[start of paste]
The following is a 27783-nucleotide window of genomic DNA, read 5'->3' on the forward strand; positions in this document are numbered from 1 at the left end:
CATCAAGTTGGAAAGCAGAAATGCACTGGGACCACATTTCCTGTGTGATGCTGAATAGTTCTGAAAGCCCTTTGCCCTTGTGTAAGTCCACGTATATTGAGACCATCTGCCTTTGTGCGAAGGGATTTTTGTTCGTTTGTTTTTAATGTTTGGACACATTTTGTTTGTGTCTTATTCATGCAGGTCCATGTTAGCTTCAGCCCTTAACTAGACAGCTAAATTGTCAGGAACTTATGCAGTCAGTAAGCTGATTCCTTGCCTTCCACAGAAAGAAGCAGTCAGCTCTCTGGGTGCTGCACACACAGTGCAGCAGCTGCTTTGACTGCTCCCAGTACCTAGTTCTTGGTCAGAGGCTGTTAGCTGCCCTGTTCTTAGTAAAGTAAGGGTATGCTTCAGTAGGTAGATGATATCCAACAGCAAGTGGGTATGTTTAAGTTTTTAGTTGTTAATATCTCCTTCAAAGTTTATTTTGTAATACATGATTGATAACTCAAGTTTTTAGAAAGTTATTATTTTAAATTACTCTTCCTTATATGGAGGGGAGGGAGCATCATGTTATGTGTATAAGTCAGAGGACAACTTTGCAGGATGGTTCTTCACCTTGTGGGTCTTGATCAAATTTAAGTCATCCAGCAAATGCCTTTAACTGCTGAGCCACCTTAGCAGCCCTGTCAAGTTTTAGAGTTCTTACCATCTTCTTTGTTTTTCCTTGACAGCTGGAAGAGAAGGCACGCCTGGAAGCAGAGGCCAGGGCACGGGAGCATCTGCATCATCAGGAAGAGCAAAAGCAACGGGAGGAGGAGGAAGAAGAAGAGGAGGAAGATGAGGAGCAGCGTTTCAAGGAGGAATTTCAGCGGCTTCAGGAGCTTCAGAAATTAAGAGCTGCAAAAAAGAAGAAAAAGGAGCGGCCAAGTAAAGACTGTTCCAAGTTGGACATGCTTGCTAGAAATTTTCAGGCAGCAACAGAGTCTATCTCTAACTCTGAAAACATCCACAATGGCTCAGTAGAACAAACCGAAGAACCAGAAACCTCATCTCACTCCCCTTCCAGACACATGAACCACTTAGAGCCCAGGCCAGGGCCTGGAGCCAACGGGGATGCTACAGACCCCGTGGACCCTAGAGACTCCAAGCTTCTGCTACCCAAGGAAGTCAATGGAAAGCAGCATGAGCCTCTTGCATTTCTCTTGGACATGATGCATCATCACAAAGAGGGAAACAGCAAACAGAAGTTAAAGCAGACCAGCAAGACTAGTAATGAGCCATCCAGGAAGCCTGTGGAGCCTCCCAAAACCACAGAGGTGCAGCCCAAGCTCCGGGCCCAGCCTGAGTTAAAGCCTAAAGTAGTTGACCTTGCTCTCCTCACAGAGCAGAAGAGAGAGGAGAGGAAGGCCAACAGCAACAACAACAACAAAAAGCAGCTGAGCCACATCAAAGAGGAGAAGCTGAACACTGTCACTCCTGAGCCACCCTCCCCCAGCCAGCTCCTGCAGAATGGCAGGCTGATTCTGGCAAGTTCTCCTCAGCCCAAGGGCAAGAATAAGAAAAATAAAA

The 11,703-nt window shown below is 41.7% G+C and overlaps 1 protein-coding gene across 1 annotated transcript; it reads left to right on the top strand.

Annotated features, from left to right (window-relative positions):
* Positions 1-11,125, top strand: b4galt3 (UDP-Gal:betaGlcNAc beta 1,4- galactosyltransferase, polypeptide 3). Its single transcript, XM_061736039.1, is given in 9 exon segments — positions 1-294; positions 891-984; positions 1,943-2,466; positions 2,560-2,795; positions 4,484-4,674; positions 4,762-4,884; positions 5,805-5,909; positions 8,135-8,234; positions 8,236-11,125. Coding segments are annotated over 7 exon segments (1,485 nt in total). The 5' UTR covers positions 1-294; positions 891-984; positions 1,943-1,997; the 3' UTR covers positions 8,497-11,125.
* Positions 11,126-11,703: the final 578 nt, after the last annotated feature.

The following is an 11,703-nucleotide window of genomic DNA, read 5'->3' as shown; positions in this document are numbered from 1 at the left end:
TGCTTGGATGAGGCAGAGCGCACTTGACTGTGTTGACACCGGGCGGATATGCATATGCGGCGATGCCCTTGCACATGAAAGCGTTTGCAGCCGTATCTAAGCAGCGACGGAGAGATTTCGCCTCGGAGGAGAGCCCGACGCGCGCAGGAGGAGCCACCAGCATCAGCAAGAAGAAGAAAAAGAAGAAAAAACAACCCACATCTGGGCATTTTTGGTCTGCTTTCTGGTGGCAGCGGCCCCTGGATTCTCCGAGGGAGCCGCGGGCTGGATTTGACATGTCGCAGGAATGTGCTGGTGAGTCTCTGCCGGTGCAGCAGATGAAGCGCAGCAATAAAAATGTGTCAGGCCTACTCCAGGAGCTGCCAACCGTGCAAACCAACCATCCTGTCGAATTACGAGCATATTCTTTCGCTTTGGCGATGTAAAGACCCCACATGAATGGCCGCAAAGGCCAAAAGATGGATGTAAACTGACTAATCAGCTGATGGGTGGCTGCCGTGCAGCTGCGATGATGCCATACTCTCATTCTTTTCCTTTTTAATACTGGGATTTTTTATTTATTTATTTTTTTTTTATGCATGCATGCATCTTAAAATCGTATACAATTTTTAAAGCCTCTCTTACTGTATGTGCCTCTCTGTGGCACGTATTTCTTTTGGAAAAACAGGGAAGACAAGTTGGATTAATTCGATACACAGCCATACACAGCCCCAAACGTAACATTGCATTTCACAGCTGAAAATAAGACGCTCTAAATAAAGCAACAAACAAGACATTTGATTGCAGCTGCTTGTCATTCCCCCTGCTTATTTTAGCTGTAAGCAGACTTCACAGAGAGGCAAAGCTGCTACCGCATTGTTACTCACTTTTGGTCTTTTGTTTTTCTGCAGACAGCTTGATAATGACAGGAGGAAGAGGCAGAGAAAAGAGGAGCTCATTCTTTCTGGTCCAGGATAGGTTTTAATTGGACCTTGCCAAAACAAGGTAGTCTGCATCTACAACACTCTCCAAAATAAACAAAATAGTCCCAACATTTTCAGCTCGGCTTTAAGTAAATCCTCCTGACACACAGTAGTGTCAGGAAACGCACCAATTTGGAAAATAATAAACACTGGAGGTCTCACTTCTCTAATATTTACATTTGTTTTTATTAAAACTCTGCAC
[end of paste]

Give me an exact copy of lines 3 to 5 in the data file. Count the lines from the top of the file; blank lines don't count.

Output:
The 11,703-nt window shown below is 41.7% G+C and overlaps 1 protein-coding gene across 1 annotated transcript; it reads left to right on the top strand.

Annotated features, from left to right (window-relative positions):
* Positions 1-11,125, top strand: b4galt3 (UDP-Gal:betaGlcNAc beta 1,4- galactosyltransferase, polypeptide 3). Its single transcript, XM_061736039.1, is given in 9 exon segments — positions 1-294; positions 891-984; positions 1,943-2,466; positions 2,560-2,795; positions 4,484-4,674; positions 4,762-4,884; positions 5,805-5,909; positions 8,135-8,234; positions 8,236-11,125. Coding segments are annotated over 7 exon segments (1,485 nt in total). The 5' UTR covers positions 1-294; positions 891-984; positions 1,943-1,997; the 3' UTR covers positions 8,497-11,125.